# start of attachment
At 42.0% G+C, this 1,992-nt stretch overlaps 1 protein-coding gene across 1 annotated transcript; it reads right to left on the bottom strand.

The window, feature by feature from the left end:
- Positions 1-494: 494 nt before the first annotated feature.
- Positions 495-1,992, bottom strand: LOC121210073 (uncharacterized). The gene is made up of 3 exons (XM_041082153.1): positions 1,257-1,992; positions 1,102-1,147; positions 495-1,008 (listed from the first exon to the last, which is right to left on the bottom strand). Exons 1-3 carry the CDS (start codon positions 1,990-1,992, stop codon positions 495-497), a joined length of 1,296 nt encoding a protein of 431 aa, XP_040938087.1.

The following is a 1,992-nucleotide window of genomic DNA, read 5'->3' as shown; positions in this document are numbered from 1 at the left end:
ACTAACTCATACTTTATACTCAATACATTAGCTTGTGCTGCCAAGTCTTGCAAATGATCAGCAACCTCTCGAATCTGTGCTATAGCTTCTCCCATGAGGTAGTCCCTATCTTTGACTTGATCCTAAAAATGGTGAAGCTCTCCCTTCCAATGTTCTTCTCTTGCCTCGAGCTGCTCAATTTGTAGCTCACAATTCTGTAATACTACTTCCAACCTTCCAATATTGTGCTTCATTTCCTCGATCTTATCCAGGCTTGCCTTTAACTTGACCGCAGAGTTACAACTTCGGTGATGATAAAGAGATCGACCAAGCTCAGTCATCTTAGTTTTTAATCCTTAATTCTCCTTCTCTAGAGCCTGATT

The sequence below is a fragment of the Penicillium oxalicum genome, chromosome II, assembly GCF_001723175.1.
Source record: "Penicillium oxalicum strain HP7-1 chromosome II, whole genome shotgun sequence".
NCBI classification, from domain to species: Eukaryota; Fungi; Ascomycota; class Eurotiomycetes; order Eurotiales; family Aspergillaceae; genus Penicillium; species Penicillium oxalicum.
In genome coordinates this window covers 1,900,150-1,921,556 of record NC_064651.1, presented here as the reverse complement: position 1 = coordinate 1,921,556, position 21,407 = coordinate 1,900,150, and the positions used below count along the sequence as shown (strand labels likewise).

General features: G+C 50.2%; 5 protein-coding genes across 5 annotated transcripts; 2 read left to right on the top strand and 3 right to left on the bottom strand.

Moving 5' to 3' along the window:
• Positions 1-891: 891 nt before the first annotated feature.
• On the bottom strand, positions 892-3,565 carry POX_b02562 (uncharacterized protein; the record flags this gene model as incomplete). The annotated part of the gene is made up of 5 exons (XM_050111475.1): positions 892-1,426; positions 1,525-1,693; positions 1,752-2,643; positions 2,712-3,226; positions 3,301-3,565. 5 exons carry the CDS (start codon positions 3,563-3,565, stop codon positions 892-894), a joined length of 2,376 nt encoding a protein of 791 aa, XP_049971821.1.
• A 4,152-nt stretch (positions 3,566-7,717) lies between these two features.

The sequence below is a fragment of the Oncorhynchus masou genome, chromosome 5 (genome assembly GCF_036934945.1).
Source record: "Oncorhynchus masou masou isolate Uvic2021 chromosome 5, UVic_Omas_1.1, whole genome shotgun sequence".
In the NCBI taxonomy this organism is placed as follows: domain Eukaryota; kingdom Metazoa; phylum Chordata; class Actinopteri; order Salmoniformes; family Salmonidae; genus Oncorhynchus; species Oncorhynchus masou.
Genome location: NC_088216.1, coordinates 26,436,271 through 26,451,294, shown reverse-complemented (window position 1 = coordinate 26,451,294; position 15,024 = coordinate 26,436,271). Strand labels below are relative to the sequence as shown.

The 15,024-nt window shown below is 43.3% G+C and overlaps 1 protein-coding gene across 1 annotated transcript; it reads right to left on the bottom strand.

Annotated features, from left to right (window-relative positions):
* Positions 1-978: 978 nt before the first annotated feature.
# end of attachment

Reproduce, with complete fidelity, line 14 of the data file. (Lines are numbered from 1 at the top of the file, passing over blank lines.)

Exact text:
• On the bottom strand, positions 892-3,565 carry POX_b02562 (uncharacterized protein; the record flags this gene model as incomplete). The annotated part of the gene is made up of 5 exons (XM_050111475.1): positions 892-1,426; positions 1,525-1,693; positions 1,752-2,643; positions 2,712-3,226; positions 3,301-3,565. 5 exons carry the CDS (start codon positions 3,563-3,565, stop codon positions 892-894), a joined length of 2,376 nt encoding a protein of 791 aa, XP_049971821.1.